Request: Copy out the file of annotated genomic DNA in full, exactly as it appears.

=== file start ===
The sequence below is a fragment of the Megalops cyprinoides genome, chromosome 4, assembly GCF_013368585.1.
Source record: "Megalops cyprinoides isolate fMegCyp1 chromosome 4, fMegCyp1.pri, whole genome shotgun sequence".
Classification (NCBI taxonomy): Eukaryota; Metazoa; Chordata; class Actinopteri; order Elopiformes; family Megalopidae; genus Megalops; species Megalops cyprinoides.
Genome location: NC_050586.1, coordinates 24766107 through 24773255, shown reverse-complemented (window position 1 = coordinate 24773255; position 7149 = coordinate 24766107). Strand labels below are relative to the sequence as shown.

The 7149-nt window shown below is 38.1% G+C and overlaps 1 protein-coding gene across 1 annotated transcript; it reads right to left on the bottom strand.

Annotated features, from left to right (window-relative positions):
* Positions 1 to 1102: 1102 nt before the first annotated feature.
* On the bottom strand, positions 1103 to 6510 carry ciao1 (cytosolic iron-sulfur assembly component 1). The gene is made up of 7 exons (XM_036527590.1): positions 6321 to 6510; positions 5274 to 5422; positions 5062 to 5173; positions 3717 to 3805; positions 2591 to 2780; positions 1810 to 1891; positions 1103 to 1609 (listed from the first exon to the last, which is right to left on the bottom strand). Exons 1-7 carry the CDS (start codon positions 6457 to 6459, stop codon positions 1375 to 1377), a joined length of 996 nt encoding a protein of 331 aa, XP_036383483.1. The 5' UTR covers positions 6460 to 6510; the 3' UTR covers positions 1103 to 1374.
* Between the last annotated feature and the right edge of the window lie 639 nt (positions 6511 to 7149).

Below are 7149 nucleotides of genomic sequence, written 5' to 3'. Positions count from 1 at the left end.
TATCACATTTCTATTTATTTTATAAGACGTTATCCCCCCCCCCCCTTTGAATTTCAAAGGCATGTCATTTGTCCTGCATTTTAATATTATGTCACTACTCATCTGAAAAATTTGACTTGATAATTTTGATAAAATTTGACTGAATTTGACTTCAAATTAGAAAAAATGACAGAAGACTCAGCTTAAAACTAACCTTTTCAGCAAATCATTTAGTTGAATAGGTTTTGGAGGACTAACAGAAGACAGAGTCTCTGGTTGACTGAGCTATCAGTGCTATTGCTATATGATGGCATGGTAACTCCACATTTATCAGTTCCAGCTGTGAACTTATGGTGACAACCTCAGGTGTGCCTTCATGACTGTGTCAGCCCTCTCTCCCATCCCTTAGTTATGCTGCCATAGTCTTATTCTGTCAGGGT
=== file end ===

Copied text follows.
The sequence below is a fragment of the Megalops cyprinoides genome, chromosome 4, assembly GCF_013368585.1.
Source record: "Megalops cyprinoides isolate fMegCyp1 chromosome 4, fMegCyp1.pri, whole genome shotgun sequence".
Classification (NCBI taxonomy): Eukaryota; Metazoa; Chordata; class Actinopteri; order Elopiformes; family Megalopidae; genus Megalops; species Megalops cyprinoides.
Genome location: NC_050586.1, coordinates 24766107 through 24773255, shown reverse-complemented (window position 1 = coordinate 24773255; position 7149 = coordinate 24766107). Strand labels below are relative to the sequence as shown.

The 7149-nt window shown below is 38.1% G+C and overlaps 1 protein-coding gene across 1 annotated transcript; it reads right to left on the bottom strand.

Annotated features, from left to right (window-relative positions):
* Positions 1 to 1102: 1102 nt before the first annotated feature.
* On the bottom strand, positions 1103 to 6510 carry ciao1 (cytosolic iron-sulfur assembly component 1). The gene is made up of 7 exons (XM_036527590.1): positions 6321 to 6510; positions 5274 to 5422; positions 5062 to 5173; positions 3717 to 3805; positions 2591 to 2780; positions 1810 to 1891; positions 1103 to 1609 (listed from the first exon to the last, which is right to left on the bottom strand). Exons 1-7 carry the CDS (start codon positions 6457 to 6459, stop codon positions 1375 to 1377), a joined length of 996 nt encoding a protein of 331 aa, XP_036383483.1. The 5' UTR covers positions 6460 to 6510; the 3' UTR covers positions 1103 to 1374.
* Between the last annotated feature and the right edge of the window lie 639 nt (positions 6511 to 7149).

Below are 7149 nucleotides of genomic sequence, written 5' to 3'. Positions count from 1 at the left end.
TATCACATTTCTATTTATTTTATAAGACGTTATCCCCCCCCCCCCTTTGAATTTCAAAGGCATGTCATTTGTCCTGCATTTTAATATTATGTCACTACTCATCTGAAAAATTTGACTTGATAATTTTGATAAAATTTGACTGAATTTGACTTCAAATTAGAAAAAATGACAGAAGACTCAGCTTAAAACTAACCTTTTCAGCAAATCATTTAGTTGAATAGGTTTTGGAGGACTAACAGAAGACAGAGTCTCTGGTTGACTGAGCTATCAGTGCTATTGCTATATGATGGCATGGTAACTCCACATTTATCAGTTCCAGCTGTGAACTTATGGTGACAACCTCAGGTGTGCCTTCATGACTGTGTCAGCCCTCTCTCCCATCCCTTAGTTATGCTGCCATAGTCTTATTCTGTCAGGGT